Here’s the official press released (edited for brevity) by PR company Big Hassle:
Following their most successful year to date, London-based alt-rock quartet The Boxer Rebellion are set to release their third studio album on February 8, 2011. Created in conjunction with legendary producer Ethan Johns (Kings of Leon, Ryan Adams, Ray LaMontagne), The Cold Still is an exercise in master class performances and dark, sophisticated songwriting from a band that embodies the very definition of “independent.”
Their new LP, The Cold Still, is certain to captivate an army of music fans around the world. Epic and intimate in equal measure, it is a breathtaking album, bristling with tense passion, gargantuan riffs, and heartrending lyrics, all with an effortless grace that has become The Boxer Rebellion’s trademark. As a whole, The Cold Still embodies the band’s alluring approach to songwriting as well as their relentless live spirit.
On working with Ethan Johns, guitarist Todd Howe comments: “Ethan had been our dream producer for years, so when we were asked to make a list of people to produce the third album, my list consisted of one name. We didn’t want anyone else and, luckily for us, he was in from the first demo. We were looking for a more natural and evolved sound and we knew Ethan would get it right.”
Singer Nathan Nicholson adds: “Working with Ethan was a magical experience. We essentially produced Union ourselves, so handing over the reins to someone whose work we respect so much was a really big move for us. Ethan started by setting us up in a circle facing each other – we had never played facing each other, ever. We recorded to tape and it was basically just press play and go. He really brought a new way of working to our creative process and it’s helped us make what we feel is our best record yet.”
The Cold Still tracklisting:
01. No Harm
02. Step Out Of The Car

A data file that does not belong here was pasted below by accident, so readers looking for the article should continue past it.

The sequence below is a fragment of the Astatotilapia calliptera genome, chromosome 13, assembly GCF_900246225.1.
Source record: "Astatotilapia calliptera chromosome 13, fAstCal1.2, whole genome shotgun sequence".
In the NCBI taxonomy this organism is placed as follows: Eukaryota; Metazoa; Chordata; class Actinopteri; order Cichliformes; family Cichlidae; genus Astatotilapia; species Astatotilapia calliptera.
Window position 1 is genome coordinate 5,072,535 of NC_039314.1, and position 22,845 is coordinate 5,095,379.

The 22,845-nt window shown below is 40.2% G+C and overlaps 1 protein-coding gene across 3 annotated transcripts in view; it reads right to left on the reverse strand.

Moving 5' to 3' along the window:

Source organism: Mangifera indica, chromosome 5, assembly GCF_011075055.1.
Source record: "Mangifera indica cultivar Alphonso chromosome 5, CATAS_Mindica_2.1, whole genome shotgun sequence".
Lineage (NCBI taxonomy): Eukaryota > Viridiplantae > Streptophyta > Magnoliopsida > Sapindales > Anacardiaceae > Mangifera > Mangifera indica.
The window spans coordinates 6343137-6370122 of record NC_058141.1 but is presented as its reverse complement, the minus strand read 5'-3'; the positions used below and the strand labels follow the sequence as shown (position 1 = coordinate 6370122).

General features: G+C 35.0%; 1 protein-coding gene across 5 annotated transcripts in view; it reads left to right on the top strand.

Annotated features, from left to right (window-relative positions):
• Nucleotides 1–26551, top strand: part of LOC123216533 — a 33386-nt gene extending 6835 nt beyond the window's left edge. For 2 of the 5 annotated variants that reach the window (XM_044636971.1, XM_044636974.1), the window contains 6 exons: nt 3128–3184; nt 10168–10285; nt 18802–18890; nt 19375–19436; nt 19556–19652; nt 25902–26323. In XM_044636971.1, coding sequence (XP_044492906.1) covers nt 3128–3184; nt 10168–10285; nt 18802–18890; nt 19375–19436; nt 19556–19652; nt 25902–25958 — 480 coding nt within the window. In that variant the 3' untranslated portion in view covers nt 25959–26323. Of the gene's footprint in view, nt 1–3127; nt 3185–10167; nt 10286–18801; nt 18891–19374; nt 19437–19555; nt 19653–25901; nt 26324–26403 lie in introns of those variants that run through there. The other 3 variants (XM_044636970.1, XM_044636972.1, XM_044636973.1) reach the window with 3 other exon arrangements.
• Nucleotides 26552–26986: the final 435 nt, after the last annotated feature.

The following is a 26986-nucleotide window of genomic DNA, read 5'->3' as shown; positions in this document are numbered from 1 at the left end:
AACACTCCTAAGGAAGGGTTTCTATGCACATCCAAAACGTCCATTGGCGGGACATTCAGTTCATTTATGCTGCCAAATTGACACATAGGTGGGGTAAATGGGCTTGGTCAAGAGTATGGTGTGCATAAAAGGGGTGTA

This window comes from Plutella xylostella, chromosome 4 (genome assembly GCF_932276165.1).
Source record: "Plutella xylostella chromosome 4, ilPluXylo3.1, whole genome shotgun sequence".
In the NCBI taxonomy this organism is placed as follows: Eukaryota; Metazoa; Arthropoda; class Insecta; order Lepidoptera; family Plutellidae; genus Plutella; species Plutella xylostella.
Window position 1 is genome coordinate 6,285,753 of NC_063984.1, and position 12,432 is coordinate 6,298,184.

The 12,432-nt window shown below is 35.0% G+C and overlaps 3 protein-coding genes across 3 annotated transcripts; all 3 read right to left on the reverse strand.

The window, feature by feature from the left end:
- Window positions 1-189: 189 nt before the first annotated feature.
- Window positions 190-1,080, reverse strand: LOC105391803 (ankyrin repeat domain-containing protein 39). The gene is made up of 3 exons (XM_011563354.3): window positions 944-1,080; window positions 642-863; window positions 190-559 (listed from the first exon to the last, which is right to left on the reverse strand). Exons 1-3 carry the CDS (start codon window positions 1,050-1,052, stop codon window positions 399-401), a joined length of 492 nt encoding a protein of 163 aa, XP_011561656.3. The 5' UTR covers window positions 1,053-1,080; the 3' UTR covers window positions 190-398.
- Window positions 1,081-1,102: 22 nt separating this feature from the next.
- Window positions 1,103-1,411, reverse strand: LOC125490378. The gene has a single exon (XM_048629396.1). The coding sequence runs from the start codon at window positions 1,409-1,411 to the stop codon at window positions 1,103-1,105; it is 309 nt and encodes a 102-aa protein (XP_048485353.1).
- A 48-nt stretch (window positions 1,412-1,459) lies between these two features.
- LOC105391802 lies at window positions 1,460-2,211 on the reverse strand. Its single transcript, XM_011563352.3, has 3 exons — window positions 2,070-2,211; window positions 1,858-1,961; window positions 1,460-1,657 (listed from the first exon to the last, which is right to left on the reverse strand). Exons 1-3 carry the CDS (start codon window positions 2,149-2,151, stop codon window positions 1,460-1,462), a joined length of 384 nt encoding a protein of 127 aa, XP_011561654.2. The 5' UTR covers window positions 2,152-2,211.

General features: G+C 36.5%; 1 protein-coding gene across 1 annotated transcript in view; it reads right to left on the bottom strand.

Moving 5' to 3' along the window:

03. Locked In The Basement
04. Cause For Alarm
05. Caught By The Light
06. Organ Song
08. Both Sides Are Even
09. The Runner
Read our recent interview with Howe here, prior to last month’s show at The Clayton Center for the Arts on the Maryville College campus.
It’s no secret that we’re fans of the British-based indie band The Boxer Rebellion. For one thing, lead singer Nathan Nicholson is an East Tennessee boy — a graduate of Maryville High School and a long-time resident of Blount County before relocating to London. We wrote a lengthy feature on the band last October, and in December, the band’s 2009 sophomore release, “Union,” made our year-end, best-of list. (We weren’t the only ones who liked it; iTunes named “Union” Alternative Album of the Year for 2009.)
Although released in physical form in January 2009, “Union” actually dates back longer than that — the year before, it was put out as a self-financed album that was available solely through iTunes. Within 24 hours of its release, “Union” had entered both the U.S. and the British charts, peaking at No. 6 on the iTunes U.S. Albums Chart and No. 2 on the iTunes U.S. Alternative Chart. It was a previously unheard of feat — a band without a label and with no physical product in brick-and-mortar record stores exploding through digital sales alone. Such success garnered The Boxer Rebellion coverage in such illustrious British publications as The Daily Telegraph, The Evening Standard and NME.
Nathan dropped me a line the other day, reporting on the band’s recent appearance at the prestigious South By Southwest music conference, where the band played four gigs before hopping over to Mexico for a show or two, and another item of note:
“Album three recording starts in a month with Ethan Johns, which i’m really looking forward to. We recorded a track with him last week, and I think he’ll be a great fit.”
Here’s a track from “Union” you can download for free: